Brining is the Charcutepulooza challenge for March.  I have prepared food in a salt brine a few times, so I was looking at this as opportunity for improving technique and trying new recipes to use with it. Pickles are a favorite. Especially of mixed vegetables. I did brined Chicken, and Corned Beef last year, both using Ruhlman's Ratio book and his web directions as well, but didn't post about it, other than to complain over all the room the brisket took up in my fridge. And, the fact that it was late for St. Paddy's. This year will be different.

I decided make more of those pickles, since I was out, and the Beef Brisket for Corned Beef, in time for St. Patrick's.


Ceviche de Pescado and Papas Rellenos (Lime Cooked Fish and Potato Croquettes)

This was fun. Almost as good as going to Peru. Almost I said. Nothing can actually beat a first hand experience.

Kathlyn of Bake Like a Ninja was our Daring Cooks’ March 2011 hostess. Kathlyn challenges us to make two classic Peruvian dishes: Ceviche de Pescado from “Peruvian Cooking – Basic Recipes” by Annik Franco Barreau. And Papas Rellenas adapted from a home recipe by Kathlyn’s Spanish teacher, Mayra.

I did not prepare both the required items for the same meal. We were having a heat wave when I put the Ceviche together and wanted to keep dinner simple. I served it with corn on the cob and re fried black beans, topped with cheese.

The Ceviche was terrific, piquant and refreshing, close to a popular dish in the Hawaiian Islands called poke, which usually has some type of seaweed added in, and is more on the raw side, but very similar. I have decided this Peruvian version would be the winner in a poke contest, (if I were judging).  We do have a number of those competitions here.

Several days later it was Papas Rellenos time. A more involved dish, again with the deep frying.  You may or may not remember, we fried last month making Tempura at the Daring Kitchen.  Some of us aren't used to all that oil, but we press on in the interest of furthering our foodie educations.  And because it just tastes so darn good.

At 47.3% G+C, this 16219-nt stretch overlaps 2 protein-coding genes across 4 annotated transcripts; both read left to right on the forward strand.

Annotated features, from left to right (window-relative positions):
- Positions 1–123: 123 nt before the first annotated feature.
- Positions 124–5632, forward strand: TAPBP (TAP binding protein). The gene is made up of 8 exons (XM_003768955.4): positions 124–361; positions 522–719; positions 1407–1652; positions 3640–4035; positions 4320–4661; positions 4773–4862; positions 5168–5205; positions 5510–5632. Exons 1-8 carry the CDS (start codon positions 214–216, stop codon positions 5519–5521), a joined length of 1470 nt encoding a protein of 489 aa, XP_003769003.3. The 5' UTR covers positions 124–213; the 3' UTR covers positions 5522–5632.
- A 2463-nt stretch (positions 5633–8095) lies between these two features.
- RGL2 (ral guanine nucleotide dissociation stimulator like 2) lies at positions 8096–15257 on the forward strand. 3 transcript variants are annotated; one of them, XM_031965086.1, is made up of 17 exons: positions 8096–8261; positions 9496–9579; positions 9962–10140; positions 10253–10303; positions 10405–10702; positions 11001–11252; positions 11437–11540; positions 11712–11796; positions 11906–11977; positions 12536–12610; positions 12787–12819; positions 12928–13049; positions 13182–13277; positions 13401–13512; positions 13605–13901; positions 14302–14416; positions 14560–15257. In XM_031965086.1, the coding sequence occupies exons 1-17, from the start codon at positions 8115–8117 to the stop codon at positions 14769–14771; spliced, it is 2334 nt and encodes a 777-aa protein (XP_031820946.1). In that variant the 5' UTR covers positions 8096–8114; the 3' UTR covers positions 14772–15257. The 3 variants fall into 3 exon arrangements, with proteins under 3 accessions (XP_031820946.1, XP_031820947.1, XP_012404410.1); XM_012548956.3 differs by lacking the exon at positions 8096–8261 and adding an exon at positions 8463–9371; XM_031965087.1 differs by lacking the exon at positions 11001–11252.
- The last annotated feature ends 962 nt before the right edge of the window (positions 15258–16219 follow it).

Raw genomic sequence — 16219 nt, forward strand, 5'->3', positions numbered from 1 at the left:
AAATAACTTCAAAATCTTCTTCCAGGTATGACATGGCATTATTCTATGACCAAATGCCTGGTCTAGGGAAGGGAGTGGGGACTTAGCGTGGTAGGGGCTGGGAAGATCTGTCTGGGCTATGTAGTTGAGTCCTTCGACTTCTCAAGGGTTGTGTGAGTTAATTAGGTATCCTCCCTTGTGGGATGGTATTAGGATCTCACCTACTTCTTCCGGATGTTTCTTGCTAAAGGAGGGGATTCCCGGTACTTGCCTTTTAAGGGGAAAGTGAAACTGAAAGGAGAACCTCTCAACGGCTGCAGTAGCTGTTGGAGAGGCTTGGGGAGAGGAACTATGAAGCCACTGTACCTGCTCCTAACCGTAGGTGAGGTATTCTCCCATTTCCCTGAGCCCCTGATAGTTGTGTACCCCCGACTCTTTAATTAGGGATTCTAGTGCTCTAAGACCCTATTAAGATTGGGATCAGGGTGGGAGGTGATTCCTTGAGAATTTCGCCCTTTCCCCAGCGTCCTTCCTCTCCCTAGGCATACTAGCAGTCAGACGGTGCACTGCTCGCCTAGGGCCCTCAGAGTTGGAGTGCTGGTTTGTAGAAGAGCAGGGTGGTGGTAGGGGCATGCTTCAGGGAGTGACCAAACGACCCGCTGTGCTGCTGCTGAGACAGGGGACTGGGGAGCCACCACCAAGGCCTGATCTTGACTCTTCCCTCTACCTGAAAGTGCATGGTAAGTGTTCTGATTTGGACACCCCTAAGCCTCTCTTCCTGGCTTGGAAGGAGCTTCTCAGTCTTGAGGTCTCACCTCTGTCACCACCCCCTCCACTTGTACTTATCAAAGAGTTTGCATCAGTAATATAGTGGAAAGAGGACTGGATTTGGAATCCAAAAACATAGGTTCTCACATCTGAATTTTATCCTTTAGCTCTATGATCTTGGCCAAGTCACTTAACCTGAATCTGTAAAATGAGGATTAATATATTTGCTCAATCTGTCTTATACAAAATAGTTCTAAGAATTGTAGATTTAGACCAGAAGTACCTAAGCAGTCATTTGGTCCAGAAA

Salmon Topped Skordalia, with Greek Tomato and Cucumber Salad

The Skordalia started out to be Hummus.  But, somewhere between the internet and Michael Symon, it morphed into a potato, garlic, lemon and chickpea thing, with the catchy name, Skordalia.  I love the sound of that.  Like some sort of Greek flower.  Mr. Symon says that there are two types of skordalia sauces in Greece.  One made with potatoes and garlic and the other with day-old breadcrumbs, almonds and garlic.  He likes the second, and folds in chickpeas to give it texture.  Well, for some strange reason (maybe because of what I had available) the first option sounded like just the thing.  Keeping to the beans added in.  Traditionally, this is served with fried fish, and since I had salmon planned, I said to myself, perfecto!

These beans after soaking overnight for hummus, and with a slight change in plan, were destined to become something new and different.  Something wonderful.  The garbanzos (ceci or chickpeas) cook for an hour or so - til tender.  Note that a cup of dry swells to almost 2 cups, then when cooked, to a wee bit over 2 cups.


Gourmet Tuna Mac 'n Cheese

No, that is not an oxymoron, another Mac 'n Cheese variation, yes.  They are never ending, but luckily always in favor.  At least in our house.  This one requires that you open a can of tuna.  Something most of us have as a pantry staple, things handy for a quick dinner.  Also some black olives, which should be another staple.

It is gourmet because of the black olives, fresh dill, the slivers of preserved salted lemon and the good cheeses in there.  Also, because it is made from scratch.  Well, except for the tuna.

I am trying hard to remember what all did go into this.  Funny how you can be cooking and just neglect to write things down.  At least some pictures got taken.  All is not lost. Tuna water was added to the Bechamel, which always makes sense to me.  That is a type of fish stock, right?


Sloppy Joe Spicy Casserole or Panade de Jean Inonde?

Someone better at French may have to correct that title translation. This dish began with an urge to make a panade, with a loaf of day-old (truthfully more) bread, and wanting at the same time to use up that hamburger in the fridge. Then, the idea came, as ideas will - Sloppy Joe meet Mr. Panade. After all, a Sloppy Joe is a spicy, meaty, saucy concoction mushed between layers of soft bread. A match made in heaven.

Usually, aside from the bread, a panade is composed of spinach or chard and caramelized onions. This breaks new ground. Besides which it was delightfully Sloppy Joe like and really good. Yippie cai aie!